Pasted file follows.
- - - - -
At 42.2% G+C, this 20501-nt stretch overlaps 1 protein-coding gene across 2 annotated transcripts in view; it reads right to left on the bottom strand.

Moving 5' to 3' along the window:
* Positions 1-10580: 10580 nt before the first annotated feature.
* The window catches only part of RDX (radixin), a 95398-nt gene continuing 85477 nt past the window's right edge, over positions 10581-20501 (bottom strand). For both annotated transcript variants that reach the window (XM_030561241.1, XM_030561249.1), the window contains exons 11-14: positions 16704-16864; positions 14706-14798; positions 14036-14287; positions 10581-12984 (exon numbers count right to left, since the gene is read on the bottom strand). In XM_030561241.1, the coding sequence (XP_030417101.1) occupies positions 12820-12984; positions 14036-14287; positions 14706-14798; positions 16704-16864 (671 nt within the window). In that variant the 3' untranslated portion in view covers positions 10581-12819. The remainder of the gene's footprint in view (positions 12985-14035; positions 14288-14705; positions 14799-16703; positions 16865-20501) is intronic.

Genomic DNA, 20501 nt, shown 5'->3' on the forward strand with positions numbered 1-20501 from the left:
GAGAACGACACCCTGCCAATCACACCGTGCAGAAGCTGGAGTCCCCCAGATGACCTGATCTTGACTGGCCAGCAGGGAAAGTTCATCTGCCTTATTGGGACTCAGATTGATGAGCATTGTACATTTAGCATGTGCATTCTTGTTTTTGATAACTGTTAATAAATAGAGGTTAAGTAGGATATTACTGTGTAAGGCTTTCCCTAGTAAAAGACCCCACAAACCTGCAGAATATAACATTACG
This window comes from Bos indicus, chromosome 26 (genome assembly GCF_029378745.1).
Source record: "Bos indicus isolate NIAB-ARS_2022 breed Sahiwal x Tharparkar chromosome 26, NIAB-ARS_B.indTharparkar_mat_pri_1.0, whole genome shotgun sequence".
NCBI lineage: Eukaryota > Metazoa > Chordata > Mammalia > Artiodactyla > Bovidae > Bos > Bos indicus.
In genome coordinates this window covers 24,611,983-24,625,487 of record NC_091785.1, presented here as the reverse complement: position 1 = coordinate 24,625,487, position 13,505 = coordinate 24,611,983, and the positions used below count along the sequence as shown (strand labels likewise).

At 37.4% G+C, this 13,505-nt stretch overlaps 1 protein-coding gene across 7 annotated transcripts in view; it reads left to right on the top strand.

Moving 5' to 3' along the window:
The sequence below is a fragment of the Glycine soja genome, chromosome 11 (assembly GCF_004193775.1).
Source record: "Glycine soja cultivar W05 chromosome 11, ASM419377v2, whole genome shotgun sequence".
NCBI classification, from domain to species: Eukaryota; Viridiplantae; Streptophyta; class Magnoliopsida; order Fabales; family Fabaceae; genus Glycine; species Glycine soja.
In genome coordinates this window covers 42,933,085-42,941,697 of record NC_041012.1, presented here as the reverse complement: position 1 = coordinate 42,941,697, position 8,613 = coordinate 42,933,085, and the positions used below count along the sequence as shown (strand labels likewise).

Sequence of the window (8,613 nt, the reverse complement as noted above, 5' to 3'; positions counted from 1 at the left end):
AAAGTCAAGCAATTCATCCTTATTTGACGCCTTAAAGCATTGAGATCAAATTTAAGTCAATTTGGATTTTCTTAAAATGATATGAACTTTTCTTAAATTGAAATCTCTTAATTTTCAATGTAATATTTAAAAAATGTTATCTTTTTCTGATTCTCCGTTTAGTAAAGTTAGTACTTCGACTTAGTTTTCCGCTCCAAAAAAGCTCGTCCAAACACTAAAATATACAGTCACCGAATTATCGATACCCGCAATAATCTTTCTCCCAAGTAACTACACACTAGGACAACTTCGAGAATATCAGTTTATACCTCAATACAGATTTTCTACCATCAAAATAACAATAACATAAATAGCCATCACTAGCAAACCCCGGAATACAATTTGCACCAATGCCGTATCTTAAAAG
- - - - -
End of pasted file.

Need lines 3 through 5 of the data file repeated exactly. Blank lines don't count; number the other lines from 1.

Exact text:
* Positions 1-10580: 10580 nt before the first annotated feature.
* The window catches only part of RDX (radixin), a 95398-nt gene continuing 85477 nt past the window's right edge, over positions 10581-20501 (bottom strand). For both annotated transcript variants that reach the window (XM_030561241.1, XM_030561249.1), the window contains exons 11-14: positions 16704-16864; positions 14706-14798; positions 14036-14287; positions 10581-12984 (exon numbers count right to left, since the gene is read on the bottom strand). In XM_030561241.1, the coding sequence (XP_030417101.1) occupies positions 12820-12984; positions 14036-14287; positions 14706-14798; positions 16704-16864 (671 nt within the window). In that variant the 3' untranslated portion in view covers positions 10581-12819. The remainder of the gene's footprint in view (positions 12985-14035; positions 14288-14705; positions 14799-16703; positions 16865-20501) is intronic.

Genomic DNA, 20501 nt, shown 5'->3' on the forward strand with positions numbered 1-20501 from the left: